By M K Bhadrakumar
The United Nations Security Council statement on Syria on Wednesday marks a turning point. The unanimity of opinion over the year-long crisis in Syria is appearing for the first time; why and how this happened needs to be understood.
Russia finds itself in the driving seat in crafting the future of a key Middle East nation. This is unprecedented and it impacts the alchemy of ties between the presidency of Vladimir Putin and the West. Indeed, the Arab Spring won't be the same again.
But first, Wednesday's statement itself. It "declassified" the initial six-point proposal submitted to the Syrian authorities by the joint special envoy for the United Nations and the League of Arab States, Kofi Annan. The endorsement by the permanent five of the UN Security Council - the United States, Russia, France, United Kingdom and China - implies that the Syrian government is expected to work with Annan.
The six-point proposal demands:
In sum, Syria should undertake its political reforms openly and transparently in peaceful conditions with monitoring by the Security Council, which "will consider further steps as appropriate". The statement begins with an affirmation of the Security Council's "strong commitment" to Syria's sovereignty, independence, unity and territorial integrity.
The Syrian situation is the stuff of much polemics today. Unsurprisingly, it is tempting to misinterpret that Russia and China "blinked" after earlier balking at backing resolutions against Damascus. The point is, Moscow has been calibrating its diplomatic position on Syria since the Russian presidential election in early March that will result in Vladimir Putin resuming the presidency on May 7.
Behind the cloud cover of rhetoric, Moscow has been probing how to steer Syria in a direction, broadly speaking, of a Yemen-like transition, while safeguarding its interests.
By March 2, Putin already began tempering Russia's support for Syrian President Bashar al-Assad. In an interview with editors of six leading Western newspapers, Putin said:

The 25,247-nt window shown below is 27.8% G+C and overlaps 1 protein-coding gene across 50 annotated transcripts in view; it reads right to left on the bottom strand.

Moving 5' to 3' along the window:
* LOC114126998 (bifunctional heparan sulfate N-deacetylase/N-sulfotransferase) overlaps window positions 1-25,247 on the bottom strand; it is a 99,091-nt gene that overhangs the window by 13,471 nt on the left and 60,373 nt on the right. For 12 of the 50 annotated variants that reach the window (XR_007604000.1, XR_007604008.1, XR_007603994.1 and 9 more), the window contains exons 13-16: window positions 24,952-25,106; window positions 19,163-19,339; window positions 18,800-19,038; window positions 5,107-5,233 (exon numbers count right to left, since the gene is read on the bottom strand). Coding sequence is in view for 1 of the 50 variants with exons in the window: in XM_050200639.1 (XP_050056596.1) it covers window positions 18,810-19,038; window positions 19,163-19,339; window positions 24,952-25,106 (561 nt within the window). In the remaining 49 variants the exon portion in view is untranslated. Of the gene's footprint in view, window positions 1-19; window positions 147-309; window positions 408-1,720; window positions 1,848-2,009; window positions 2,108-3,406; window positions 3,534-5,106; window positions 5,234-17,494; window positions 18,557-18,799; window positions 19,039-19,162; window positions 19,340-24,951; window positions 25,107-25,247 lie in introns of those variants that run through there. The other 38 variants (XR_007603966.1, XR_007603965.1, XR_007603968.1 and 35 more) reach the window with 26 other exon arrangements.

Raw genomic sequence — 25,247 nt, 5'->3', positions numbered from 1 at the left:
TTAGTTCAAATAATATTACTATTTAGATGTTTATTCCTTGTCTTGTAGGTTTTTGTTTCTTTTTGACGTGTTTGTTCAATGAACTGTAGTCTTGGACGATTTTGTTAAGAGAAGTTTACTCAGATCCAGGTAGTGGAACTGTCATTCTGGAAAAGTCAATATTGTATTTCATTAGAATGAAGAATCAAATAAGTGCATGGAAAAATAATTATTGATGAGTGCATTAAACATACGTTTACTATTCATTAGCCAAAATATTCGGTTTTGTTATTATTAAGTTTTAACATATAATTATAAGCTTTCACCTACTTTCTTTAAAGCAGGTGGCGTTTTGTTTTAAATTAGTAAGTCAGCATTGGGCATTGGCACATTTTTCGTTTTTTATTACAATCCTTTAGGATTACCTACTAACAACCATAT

We don't have a special relationship with Syria. We only have interests in seeing the conflict being resolved. It is up to the Syrians to decide who should run their country.Suffice to say, on the eve of the UN Security Council statement, Foreign Minister Sergey Lavrov was willing to be drawn into a media discussion over Assad's political future. He said without diplomatic niceties, "Nobody invited him to Moscow. It's up to Assad to decide. He won't make the decision because someone from Russia asked him to."
In order to solve this problem, you cannot stand on one side of an armed conflict or on the side of one of the warring parties, sorry for the tautology. We need to look at the interests of both, get them to sit down, get them to ceasefire.
But then, Lavrov also pondered why Western and Arab politicians who pressed for Assad's resignation shouldn't first "answer the question of how it all would look and who would streamline the [power transition] process. Taking into account the great discord among the Syrian opposition forces, there is no clear answer to that question yet."
Clearly, Russian diplomacy is taking advantage of a "co-relation of forces". One, Moscow forged a close coordination with Beijing so that it didn't face diplomatic isolation. Two, as time passed, it became clear that the United States was not seeking Western military intervention in Syria.
Three, fissures began appearing among and betwixt the Western powers and their Arab allies. Four, the Arab League once again badly exposed itself as a regional organization, thanks to the obduracy of Saudi Arabia and Qatar.
Finally, the deadlock in the Security Council put the onus on the West to find a way to work with Russia rather than around Russia. There were anxious moments too, such as when Russia defiantly supplied Assad with weapons, dispatched warships to Syrian port of Tartus or kept up a propaganda war invoking fears of an imminent Libya-like war over Syria.
Meanwhile, ground realities vindicated Russia's policy assumptions. One, the Syrian regime showed its staying power. Two, the Syrian opposition failed to unite or project any cohesive political agenda. Three, the ascendancy of extremists in the ranks of the opposition disheartened the West, frightened Syria's "silent majority" and isolated the Saudis and Qataris who covertly rendered assistance to the radicals.